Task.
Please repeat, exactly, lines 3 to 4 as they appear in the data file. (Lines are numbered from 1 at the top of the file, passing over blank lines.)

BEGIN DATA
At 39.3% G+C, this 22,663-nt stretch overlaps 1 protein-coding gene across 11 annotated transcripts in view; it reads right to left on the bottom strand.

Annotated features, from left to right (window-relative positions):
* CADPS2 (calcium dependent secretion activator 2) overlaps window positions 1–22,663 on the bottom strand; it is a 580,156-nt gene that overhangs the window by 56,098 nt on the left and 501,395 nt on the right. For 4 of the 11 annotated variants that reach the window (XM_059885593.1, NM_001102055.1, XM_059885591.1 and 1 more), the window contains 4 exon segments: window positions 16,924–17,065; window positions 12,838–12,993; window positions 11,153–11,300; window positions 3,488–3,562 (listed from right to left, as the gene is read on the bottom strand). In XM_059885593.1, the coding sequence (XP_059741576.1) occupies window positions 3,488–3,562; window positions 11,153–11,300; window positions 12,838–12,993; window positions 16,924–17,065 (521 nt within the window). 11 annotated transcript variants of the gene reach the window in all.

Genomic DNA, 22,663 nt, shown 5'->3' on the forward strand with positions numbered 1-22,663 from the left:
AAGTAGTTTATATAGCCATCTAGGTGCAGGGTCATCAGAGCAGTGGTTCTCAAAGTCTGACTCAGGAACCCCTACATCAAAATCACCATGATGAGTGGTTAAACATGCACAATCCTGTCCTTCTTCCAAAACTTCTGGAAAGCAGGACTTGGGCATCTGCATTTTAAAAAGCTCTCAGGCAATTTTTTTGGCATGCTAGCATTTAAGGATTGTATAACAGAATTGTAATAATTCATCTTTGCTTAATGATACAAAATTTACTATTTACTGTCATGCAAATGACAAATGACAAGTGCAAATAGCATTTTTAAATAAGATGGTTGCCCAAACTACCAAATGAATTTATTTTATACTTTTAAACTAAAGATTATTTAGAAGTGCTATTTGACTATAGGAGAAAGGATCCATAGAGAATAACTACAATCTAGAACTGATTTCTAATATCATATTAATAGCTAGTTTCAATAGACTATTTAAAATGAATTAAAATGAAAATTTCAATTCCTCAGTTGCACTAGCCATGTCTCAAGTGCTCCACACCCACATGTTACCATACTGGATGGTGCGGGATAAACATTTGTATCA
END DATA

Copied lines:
* CADPS2 (calcium dependent secretion activator 2) overlaps window positions 1–22,663 on the bottom strand; it is a 580,156-nt gene that overhangs the window by 56,098 nt on the left and 501,395 nt on the right. For 4 of the 11 annotated variants that reach the window (XM_059885593.1, NM_001102055.1, XM_059885591.1 and 1 more), the window contains 4 exon segments: window positions 16,924–17,065; window positions 12,838–12,993; window positions 11,153–11,300; window positions 3,488–3,562 (listed from right to left, as the gene is read on the bottom strand). In XM_059885593.1, the coding sequence (XP_059741576.1) occupies window positions 3,488–3,562; window positions 11,153–11,300; window positions 12,838–12,993; window positions 16,924–17,065 (521 nt within the window). 11 annotated transcript variants of the gene reach the window in all.

Genomic DNA, 22,663 nt, shown 5'->3' on the forward strand with positions numbered 1-22,663 from the left: